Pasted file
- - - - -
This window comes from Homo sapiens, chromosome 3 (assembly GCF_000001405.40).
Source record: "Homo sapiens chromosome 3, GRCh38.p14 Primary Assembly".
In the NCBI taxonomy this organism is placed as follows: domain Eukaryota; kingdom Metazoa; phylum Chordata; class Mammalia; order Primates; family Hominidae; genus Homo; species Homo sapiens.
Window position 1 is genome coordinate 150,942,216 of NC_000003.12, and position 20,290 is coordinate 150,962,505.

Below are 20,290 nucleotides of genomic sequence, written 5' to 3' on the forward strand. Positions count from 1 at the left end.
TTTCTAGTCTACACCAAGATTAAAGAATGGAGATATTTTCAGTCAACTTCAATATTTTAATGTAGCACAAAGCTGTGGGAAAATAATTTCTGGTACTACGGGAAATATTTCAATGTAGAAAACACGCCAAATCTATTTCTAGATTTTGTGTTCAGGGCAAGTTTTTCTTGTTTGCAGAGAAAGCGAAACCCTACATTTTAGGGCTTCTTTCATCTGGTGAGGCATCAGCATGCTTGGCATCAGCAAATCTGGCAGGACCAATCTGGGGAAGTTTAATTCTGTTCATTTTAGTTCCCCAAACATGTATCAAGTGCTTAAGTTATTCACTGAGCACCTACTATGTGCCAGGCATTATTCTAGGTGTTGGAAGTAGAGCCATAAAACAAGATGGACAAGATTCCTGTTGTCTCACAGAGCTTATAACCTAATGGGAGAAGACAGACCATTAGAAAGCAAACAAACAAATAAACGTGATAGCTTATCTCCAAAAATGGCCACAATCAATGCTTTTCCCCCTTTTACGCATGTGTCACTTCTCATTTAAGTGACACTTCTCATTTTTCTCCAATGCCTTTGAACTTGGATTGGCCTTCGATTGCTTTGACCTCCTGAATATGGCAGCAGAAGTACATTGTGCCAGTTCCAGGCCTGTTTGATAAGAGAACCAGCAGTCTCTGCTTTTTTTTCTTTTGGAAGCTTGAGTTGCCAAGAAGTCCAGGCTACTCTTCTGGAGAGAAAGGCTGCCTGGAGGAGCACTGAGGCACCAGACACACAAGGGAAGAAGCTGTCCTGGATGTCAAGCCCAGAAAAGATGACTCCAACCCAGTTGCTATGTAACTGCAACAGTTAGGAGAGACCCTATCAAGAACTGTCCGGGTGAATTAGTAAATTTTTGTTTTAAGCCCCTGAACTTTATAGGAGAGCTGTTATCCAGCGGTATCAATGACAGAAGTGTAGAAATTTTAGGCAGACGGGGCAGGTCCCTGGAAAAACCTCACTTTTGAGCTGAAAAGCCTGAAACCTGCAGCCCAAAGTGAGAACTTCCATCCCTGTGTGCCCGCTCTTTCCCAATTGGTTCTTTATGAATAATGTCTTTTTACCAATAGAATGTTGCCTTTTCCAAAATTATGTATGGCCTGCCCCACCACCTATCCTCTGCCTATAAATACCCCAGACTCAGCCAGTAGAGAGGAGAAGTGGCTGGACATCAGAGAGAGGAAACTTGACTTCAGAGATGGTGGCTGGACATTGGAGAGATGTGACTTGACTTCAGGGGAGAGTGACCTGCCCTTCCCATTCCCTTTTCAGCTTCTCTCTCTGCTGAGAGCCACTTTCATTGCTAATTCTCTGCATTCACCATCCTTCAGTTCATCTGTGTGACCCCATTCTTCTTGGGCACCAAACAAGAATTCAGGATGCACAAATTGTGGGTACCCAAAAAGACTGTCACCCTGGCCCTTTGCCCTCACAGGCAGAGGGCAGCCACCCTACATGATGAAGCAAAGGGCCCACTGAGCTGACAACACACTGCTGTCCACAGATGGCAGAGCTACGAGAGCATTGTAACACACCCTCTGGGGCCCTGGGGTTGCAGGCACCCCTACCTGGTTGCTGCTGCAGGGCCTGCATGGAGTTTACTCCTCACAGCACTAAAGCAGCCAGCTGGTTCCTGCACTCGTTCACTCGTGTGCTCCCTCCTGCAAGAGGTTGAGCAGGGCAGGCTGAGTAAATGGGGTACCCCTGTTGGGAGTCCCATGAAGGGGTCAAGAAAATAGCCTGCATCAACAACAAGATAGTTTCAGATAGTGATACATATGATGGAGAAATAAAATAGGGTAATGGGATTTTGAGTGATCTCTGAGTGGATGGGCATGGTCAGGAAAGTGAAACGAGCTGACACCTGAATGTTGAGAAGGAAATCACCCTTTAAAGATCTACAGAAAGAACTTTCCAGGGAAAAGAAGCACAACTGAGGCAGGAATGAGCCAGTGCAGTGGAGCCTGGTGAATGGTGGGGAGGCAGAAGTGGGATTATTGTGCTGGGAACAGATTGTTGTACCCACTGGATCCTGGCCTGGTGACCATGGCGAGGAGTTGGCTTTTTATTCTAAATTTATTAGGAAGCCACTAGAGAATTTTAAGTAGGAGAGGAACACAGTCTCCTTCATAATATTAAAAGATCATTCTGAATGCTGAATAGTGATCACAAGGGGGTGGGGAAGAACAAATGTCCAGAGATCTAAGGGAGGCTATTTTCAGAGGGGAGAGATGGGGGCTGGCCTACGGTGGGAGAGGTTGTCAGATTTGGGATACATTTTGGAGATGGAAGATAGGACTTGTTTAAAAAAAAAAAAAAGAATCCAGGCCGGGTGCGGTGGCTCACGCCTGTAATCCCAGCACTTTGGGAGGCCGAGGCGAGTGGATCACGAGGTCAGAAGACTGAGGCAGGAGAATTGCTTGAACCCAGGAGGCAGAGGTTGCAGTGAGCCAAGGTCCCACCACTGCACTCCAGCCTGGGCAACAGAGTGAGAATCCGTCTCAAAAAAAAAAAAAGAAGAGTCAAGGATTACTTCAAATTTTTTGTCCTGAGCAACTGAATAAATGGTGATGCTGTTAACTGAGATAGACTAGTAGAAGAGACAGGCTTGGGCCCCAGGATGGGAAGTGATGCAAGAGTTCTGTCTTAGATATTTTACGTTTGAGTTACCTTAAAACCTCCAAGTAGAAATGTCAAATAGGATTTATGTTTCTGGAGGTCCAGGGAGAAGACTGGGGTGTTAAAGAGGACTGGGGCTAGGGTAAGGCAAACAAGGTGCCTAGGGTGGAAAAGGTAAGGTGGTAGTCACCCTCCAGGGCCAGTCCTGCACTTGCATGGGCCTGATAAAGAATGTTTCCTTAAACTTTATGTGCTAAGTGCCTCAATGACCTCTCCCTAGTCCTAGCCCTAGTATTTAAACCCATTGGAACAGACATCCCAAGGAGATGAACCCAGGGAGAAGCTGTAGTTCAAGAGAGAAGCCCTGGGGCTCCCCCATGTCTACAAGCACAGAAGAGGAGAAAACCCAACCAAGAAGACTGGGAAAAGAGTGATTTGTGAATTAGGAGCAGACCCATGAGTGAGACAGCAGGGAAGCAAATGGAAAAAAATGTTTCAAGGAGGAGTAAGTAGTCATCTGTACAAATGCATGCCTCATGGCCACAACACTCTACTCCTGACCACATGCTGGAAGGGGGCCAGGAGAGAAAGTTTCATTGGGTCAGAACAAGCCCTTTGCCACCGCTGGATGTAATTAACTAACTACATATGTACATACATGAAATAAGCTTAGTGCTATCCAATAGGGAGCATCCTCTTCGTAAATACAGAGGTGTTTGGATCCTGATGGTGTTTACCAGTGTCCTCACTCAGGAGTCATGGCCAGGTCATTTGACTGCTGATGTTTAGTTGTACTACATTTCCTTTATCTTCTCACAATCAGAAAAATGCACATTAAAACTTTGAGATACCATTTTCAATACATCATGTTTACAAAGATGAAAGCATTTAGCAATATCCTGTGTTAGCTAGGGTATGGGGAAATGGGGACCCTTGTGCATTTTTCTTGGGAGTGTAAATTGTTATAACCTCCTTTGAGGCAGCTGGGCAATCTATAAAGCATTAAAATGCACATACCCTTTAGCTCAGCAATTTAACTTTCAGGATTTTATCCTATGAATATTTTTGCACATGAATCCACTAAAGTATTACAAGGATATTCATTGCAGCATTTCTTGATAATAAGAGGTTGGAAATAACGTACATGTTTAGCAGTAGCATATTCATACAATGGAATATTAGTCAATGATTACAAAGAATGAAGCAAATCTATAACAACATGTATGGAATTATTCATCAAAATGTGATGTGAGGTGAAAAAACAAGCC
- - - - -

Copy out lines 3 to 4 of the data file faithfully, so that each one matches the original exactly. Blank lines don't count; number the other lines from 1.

In the NCBI taxonomy this organism is placed as follows: domain Eukaryota; kingdom Metazoa; phylum Chordata; class Mammalia; order Primates; family Hominidae; genus Homo; species Homo sapiens.
Window position 1 is genome coordinate 150,942,216 of NC_000003.12, and position 20,290 is coordinate 150,962,505.